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Can some one please tell me, for using SSH, why does a host also need to have a public and private key? And how can I generate a public/private key pair for myself?

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migrated from stackoverflow.com Nov 17 '10 at 16:43

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5 Answers

up vote 5 down vote accepted

ssh-kegen(1)

You need the host key so you know you are connecting to the right server and not a fake one.

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It differs from one distribution to another. On Ubuntu use this command:

ssh-keygen

It will generate two keys, one public (the one you will share to the server) and the other is private and you shall not share with anyone. Once the public key is copied in the ~/.ssh/authorized_keys in the server, you can login without being prompt for password.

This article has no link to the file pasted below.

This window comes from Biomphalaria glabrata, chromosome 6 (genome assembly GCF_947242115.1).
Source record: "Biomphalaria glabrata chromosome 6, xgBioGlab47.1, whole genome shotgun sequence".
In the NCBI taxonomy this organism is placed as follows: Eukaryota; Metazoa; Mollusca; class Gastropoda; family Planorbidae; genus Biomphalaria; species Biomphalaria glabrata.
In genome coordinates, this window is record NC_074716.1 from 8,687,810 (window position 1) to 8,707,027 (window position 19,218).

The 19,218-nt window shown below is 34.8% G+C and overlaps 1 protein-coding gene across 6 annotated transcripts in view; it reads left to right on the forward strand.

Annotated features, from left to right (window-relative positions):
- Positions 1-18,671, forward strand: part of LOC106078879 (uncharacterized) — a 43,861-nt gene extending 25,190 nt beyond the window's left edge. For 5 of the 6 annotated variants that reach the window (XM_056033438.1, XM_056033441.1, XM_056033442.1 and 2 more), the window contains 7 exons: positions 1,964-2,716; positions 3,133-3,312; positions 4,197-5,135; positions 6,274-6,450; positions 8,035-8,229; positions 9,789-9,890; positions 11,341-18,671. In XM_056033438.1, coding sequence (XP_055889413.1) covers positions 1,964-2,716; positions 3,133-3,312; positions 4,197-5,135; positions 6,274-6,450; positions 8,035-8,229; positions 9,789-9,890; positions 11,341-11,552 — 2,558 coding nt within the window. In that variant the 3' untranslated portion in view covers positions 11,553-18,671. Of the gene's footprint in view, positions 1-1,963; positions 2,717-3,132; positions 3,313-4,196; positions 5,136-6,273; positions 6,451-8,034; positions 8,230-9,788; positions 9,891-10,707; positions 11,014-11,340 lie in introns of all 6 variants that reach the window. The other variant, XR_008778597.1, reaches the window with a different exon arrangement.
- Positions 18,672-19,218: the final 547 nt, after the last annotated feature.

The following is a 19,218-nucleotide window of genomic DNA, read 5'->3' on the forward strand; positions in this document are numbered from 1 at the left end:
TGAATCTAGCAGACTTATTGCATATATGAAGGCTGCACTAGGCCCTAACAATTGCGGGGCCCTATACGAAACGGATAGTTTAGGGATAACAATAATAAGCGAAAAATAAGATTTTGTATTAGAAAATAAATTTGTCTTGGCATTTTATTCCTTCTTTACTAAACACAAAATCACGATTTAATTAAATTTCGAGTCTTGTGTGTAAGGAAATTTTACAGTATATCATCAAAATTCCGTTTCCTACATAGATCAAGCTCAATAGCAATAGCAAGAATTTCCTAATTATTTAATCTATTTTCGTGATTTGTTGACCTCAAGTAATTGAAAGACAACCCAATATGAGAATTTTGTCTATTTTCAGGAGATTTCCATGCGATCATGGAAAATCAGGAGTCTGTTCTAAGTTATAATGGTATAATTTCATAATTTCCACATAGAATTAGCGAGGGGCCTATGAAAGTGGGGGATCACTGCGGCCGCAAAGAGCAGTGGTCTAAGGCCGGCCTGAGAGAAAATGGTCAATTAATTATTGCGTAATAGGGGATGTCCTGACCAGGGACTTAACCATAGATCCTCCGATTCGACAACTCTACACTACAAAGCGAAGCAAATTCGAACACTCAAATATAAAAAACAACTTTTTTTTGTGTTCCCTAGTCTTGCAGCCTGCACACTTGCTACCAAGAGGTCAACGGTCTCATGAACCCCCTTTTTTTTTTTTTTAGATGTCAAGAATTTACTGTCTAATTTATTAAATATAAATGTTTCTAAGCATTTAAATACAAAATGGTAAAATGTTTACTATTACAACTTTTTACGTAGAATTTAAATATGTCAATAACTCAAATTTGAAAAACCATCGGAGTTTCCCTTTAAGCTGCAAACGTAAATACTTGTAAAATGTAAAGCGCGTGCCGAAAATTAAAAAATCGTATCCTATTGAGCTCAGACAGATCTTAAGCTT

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Public/private keys are like locks and keys: the server sends you a lock, but keeps the key, and then you lock your messages to the server. You need to send the server a lock as well so you can retrieve that data.

Wikipedia has a great example of this.

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# private key
openssl genrsa -out privkey.pem 2048

# public key
openssl rsa -in privkey.pem -pubout -out pubkey.pem

For more information:
http://www.openssl.org/docs/apps/rsa.html
http://www.openssl.org/docs/HOWTO/keys.txt

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Anyway to generate keys you should use ssh-keygen. You need private and public keys to use SSL, an encryption system based on asymmetric keys.

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